What this election has triggered in me (literally)

When I was 19 and living abroad, four men came into my apartment. I didn’t know any of them, but they walked into my room at three in the morning. As three of them watched, one of them got onto my bed with me and started kissing my neck, telling me that he wanted to fuck me. His friends laughed. I was able to forcibly expel him from my bed, and one of my suite mates and I were able to get him out of the apartment.

I should note that these men were not strangers who figured they would see which random apartment would get them laid on a Thursday night. These were friends of my flatmate’s boyfriend, who figured they would tag along on his visit to his girlfriend in another city and stay the night in her apartment. If they’d asked, we probably would have let them sleep on our floor. We also would have locked our doors.

It was really hard for me to pinpoint the way I felt on Tuesday night, watching Trump take one key state after another, watching my country slowly descend into the horrible red hell we’re currently in. That tightening in my stomach, not knowing whether I needed to shit or puke. Lying in bed, crying about my future and the future of my family, I finally figured out what it was. It was that same sinking that I felt seeing three men laugh as their friend tried to have sex with me against my will in my own home.

My mother made me keenly aware that I had more to fear from being out in the world than men did, a fact that was verified when my butt was first grabbed at the age of twelve. A year-and-a-half before I even got my period, I was forcibly made to recognize the fear that I would need to don like armor, and that would probably not offer much protection. But with that fear came a fierce fury and the burgeoning seeds of the feminism that now defines me.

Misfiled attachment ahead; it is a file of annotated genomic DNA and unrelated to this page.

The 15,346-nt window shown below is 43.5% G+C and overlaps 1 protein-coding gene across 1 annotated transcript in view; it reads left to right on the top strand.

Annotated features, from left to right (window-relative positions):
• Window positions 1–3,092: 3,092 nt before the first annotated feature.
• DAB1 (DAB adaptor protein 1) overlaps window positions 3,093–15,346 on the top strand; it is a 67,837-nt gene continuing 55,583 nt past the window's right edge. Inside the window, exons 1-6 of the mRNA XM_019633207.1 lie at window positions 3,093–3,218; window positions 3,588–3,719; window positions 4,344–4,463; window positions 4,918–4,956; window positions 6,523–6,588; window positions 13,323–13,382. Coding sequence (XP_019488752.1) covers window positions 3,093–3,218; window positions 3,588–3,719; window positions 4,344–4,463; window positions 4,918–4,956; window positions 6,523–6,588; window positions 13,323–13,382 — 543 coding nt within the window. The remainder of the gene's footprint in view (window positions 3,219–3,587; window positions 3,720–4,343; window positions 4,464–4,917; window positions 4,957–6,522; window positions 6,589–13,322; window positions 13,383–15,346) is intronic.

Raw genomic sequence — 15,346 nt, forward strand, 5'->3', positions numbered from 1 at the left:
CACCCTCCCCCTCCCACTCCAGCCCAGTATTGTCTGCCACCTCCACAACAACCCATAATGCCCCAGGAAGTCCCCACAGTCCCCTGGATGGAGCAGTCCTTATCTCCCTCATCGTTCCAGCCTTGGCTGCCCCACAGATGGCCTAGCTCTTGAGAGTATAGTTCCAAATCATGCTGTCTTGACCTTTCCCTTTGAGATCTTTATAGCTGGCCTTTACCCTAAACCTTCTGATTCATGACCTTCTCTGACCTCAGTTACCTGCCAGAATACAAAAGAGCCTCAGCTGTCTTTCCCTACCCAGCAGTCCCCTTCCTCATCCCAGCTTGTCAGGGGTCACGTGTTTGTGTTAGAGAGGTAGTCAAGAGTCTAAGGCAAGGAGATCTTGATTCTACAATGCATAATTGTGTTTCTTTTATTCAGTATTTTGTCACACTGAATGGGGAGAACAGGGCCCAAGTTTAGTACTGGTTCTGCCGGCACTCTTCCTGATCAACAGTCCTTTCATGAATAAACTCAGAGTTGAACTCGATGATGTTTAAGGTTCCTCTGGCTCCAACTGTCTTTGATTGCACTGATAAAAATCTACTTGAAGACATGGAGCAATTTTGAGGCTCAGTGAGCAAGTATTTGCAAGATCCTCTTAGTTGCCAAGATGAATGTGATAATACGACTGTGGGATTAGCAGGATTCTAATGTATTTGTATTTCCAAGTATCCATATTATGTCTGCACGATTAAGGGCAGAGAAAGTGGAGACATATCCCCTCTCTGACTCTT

Right now, I feel that I am in danger. That my family is in danger. Because I just watched this country elect a man who cannot string a coherent sentence together; who cannot accurately identify what our biggest foreign policy issues are; who was supposed to be tried for raping a thirteen-year-old girl (who has now withdrawn even further into anonymity because of death threats); who lost his business a billion dollars and used it to avoid paying taxes. And I’m afraid for my neighbors, friends, and the little nieces and nephews I love more than anyone else in the world.

As a young Jewish woman, I was raised with a hyper awareness of how dangerous a place the world was. I am proud of who and what I am, and how I was raised. But my family has consistently reminded me that I shouldn’t advertise my faith and culture: that there is still a large percentage of people in the world that hates us and wishes us death. Before I moved to Ireland for my semester abroad, my mother warned me that sharing my faith and culture could put me in danger. While living there, ironically, my ethnically ambiguous countenance offered me security by allowing me to pass for Muslim, and given Ireland’s wonderfully accepting attitude towards its immigrant population, it felt safer to say that that’s what I was when people asked if I was from Beirut, Cairo, or Morocco. I told the people in one of my seminars that I was Jewish, as it came up while we were studying Ulysses. Wednesday was the 78th anniversary of Kristallnacht (The Night of Broken Glass) when Jewish-owned businesses were vandalized throughout Germany. South Philly woke up on Wednesday morning to store windows tagged with Nazi slogans and swastikas. I implore people to please think on that before they tell me that I have no reason to be scared.